FRACTAL Podcast Series - Exploring transdisciplinary approaches to support resilience and adaptation decision making

Submitted by Megan MacGillivray | published 9th Nov 2021 | last updated 8th Jan 2022
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Introduction

The STARTcast is a podcast created by START for early- and mid-career scientists. Season two of the STARTcast is all about the Future Resilience for African Cities and Lands (FRACTAL) project, with particular focus on transdisciplinary approaches FRACTAL used to support resilience and adaptation decision making in nine southern African cities.

FRACTAL has produced a range of other outputs from the project. This article summarises the principles of the FRACTAL project, which include transdisciplinarity, co-production and co-exploration. 

Click here to find out about how Climate Risk Narratives can be used to communicate climate information to stakeholders. These are narrative descriptions of a context under different plausible climate futures. Click here to find out how City Learning Labs can be used to facilitate dialogues between stakeholders for decision-making. Finally, this article explores how the Embedded Researcher approach can be used to integrate climate information into decision-making. 

Episodes

Episode 1: Climate distillation and the narrative approach to climate information

Episode one of the second series of the STARTcast is a discussion between START’s program specialist Dr. Mzime Ndebele-Murisa and three prominent climate scientists from the FRACTAL project: Dr. Chris Jack, Dr. Richard Jones and Dr. Tamara Janes.

The FRACTAL project wanted to ensure climate information was both relevant and usable. Trust and understanding are the basis for uptake of climate information, and Climate Risk Narratives (CRN) proved to be useful for starting conversations on this and around uncertainty in the climate data. It was not always a 'comfortable' space for climate scientists to explore and it resonated differently in different cities - with some positive responses, but also some criticism, particularly for their perceived simplicity.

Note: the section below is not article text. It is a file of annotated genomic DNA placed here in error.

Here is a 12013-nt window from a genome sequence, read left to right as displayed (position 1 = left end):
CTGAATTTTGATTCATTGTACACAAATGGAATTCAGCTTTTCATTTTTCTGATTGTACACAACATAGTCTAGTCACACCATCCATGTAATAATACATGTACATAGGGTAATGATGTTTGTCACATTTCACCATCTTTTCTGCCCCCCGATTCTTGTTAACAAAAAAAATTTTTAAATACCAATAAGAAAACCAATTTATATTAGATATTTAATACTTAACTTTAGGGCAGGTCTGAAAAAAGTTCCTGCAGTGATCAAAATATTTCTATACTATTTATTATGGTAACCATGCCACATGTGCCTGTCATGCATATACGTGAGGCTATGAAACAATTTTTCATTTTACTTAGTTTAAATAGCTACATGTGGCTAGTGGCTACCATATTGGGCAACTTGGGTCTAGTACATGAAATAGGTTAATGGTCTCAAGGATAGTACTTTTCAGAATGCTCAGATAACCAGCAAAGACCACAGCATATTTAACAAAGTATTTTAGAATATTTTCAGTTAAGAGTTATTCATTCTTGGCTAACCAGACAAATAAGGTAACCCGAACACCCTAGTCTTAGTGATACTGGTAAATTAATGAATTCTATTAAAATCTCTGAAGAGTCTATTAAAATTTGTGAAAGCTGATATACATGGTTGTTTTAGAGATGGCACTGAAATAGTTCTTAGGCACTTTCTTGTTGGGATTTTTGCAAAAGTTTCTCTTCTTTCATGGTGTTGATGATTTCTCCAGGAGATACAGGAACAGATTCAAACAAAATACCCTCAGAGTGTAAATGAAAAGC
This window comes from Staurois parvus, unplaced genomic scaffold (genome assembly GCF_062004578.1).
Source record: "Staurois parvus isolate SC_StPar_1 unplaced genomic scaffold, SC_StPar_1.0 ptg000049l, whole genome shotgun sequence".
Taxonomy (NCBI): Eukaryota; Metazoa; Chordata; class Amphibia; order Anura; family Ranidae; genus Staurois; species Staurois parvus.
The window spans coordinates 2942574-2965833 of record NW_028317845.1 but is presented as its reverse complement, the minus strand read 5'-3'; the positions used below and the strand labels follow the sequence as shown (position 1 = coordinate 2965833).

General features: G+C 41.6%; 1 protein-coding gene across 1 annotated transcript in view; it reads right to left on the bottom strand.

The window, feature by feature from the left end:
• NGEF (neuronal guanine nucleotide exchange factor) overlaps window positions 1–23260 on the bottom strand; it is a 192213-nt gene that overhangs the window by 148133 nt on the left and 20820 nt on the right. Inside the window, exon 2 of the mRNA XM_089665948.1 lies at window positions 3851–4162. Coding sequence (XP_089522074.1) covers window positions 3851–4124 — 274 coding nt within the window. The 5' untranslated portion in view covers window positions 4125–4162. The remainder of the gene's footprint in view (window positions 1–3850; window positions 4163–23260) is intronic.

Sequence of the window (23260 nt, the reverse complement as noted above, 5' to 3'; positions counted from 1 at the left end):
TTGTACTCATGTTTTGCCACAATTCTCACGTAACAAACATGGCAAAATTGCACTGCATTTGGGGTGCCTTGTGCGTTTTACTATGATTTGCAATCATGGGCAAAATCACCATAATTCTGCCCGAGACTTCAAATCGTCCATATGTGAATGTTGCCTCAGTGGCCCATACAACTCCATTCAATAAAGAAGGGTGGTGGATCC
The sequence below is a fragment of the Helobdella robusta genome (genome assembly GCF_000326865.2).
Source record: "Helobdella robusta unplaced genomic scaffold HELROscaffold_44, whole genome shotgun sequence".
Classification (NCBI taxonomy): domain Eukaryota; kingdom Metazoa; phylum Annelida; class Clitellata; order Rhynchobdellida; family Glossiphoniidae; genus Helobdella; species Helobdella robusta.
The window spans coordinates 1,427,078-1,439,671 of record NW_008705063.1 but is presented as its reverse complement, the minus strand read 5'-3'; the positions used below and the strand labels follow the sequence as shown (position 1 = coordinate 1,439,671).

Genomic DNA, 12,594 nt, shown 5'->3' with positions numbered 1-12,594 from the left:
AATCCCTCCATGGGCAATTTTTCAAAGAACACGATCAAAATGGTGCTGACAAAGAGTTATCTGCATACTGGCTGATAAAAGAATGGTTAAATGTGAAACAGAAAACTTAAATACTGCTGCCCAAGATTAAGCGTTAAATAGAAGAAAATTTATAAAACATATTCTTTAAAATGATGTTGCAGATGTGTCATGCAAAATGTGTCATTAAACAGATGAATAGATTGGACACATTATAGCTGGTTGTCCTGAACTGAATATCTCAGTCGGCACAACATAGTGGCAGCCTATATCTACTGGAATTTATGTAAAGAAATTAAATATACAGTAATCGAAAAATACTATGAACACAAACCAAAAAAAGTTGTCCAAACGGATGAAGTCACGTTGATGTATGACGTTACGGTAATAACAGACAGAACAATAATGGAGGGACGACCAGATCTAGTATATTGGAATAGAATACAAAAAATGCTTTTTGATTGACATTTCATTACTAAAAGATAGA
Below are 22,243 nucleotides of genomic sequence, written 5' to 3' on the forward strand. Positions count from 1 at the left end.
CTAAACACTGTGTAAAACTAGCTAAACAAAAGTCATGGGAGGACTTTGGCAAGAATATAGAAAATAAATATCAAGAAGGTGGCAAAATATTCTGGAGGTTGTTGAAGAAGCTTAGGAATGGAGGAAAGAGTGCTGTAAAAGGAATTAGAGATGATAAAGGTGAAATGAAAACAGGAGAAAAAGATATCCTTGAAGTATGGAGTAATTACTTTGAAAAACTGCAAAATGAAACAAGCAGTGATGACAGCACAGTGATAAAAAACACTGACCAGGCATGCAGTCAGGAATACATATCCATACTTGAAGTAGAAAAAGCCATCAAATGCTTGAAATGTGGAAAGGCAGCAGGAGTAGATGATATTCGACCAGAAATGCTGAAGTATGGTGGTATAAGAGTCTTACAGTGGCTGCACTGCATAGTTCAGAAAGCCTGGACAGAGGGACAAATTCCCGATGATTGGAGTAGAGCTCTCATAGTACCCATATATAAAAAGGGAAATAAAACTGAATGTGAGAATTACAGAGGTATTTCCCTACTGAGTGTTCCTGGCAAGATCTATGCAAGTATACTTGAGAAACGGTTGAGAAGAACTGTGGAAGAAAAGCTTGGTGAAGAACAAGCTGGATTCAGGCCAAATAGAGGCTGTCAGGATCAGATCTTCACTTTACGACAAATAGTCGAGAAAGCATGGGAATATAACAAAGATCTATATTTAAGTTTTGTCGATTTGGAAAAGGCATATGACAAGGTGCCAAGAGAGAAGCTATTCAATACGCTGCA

Highlights of Episode 1:

  • Distillation is a process of extracting meaning from a particular information source. Trans-disciplinary distillation includes a process of understanding issues by contextualizing relevant information with with stakeholders. 
  • Learning labs fostered an environment for a transdisciplinary approach, where no knowledge form was privileged over others.
  • ‘Single expertise on its own is singly unimportant; it’s only when you integrate it with others that you can make progress in understanding issues and context and finding out what (climate) information is required with the help of others.’
  • 'If you are bringing a series of expertise together in a co-production environment like FRACTAL did, you need all of the expertise to be heard, understood by people from other disciplines.’ In FRACTAL we did not allow climate science to dominate.
  • Climate narratives were a successful knowledge integration process which helped build networks which encompassed knowledge, values and expertise of stakeholders to solve climate information gaps through understanding context, decision-making and plausible futures for the cities. They broke barriers between departments, tensions by fostering dialogue on climate via transdisciplinary co-production and co-exploration.

Listen below or click here to listen to Episode 1: Climate distillation and the narrative approach to climate information.

  • Access the notes from the episode here. 
  • Click here to read an article about how Climate Risk Narratives can be used to communicate climate information to stakeholders.

Episode 2: Context driven learning lab processes

Featuring a discussion between FRACTAL’s program coordinator, Alice McClure, and three FRACTAL researchers: Dr. Anna Taylor, Dr. Sukaina Bharwani, Dr. Gilbert Siame. 

Anna, Sukaina and Gilbert share their wealth of experiences from the learning lab approach and FRACTAL processes. They explain the concept of the labs and how these were engendered as collaborative spaces where stakeholders could come together, identify, define and co-explore burning issues as well as create solutions to the complex issues.

Highlights around learning labs:

  • Convened multiple stakeholders and experiences to increase collaboration and problem solving of complex climate risks in cities. Innovating and making commitments to think about and act towards addressing climate change and building urban resilience.